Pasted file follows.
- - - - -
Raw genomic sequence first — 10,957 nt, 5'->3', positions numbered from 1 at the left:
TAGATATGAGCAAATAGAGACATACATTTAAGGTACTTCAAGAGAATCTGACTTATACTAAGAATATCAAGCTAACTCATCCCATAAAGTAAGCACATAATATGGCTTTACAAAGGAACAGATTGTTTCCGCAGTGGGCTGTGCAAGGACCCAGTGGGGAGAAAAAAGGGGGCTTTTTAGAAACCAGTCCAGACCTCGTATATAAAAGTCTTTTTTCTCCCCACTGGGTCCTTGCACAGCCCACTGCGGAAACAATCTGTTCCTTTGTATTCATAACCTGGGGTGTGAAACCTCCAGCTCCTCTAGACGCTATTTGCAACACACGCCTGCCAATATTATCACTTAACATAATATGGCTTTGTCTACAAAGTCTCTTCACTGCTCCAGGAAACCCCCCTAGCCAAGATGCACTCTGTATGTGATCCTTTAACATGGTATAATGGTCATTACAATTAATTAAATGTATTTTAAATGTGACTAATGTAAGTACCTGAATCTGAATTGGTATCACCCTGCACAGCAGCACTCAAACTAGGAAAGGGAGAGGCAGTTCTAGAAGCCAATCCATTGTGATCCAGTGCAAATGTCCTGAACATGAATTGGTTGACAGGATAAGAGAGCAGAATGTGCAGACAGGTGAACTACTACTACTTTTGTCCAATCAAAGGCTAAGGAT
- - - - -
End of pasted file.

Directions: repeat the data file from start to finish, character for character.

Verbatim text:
Raw genomic sequence first — 10,957 nt, 5'->3', positions numbered from 1 at the left:
TAGATATGAGCAAATAGAGACATACATTTAAGGTACTTCAAGAGAATCTGACTTATACTAAGAATATCAAGCTAACTCATCCCATAAAGTAAGCACATAATATGGCTTTACAAAGGAACAGATTGTTTCCGCAGTGGGCTGTGCAAGGACCCAGTGGGGAGAAAAAAGGGGGCTTTTTAGAAACCAGTCCAGACCTCGTATATAAAAGTCTTTTTTCTCCCCACTGGGTCCTTGCACAGCCCACTGCGGAAACAATCTGTTCCTTTGTATTCATAACCTGGGGTGTGAAACCTCCAGCTCCTCTAGACGCTATTTGCAACACACGCCTGCCAATATTATCACTTAACATAATATGGCTTTGTCTACAAAGTCTCTTCACTGCTCCAGGAAACCCCCCTAGCCAAGATGCACTCTGTATGTGATCCTTTAACATGGTATAATGGTCATTACAATTAATTAAATGTATTTTAAATGTGACTAATGTAAGTACCTGAATCTGAATTGGTATCACCCTGCACAGCAGCACTCAAACTAGGAAAGGGAGAGGCAGTTCTAGAAGCCAATCCATTGTGATCCAGTGCAAATGTCCTGAACATGAATTGGTTGACAGGATAAGAGAGCAGAATGTGCAGACAGGTGAACTACTACTACTTTTGTCCAATCAAAGGCTAAGGAT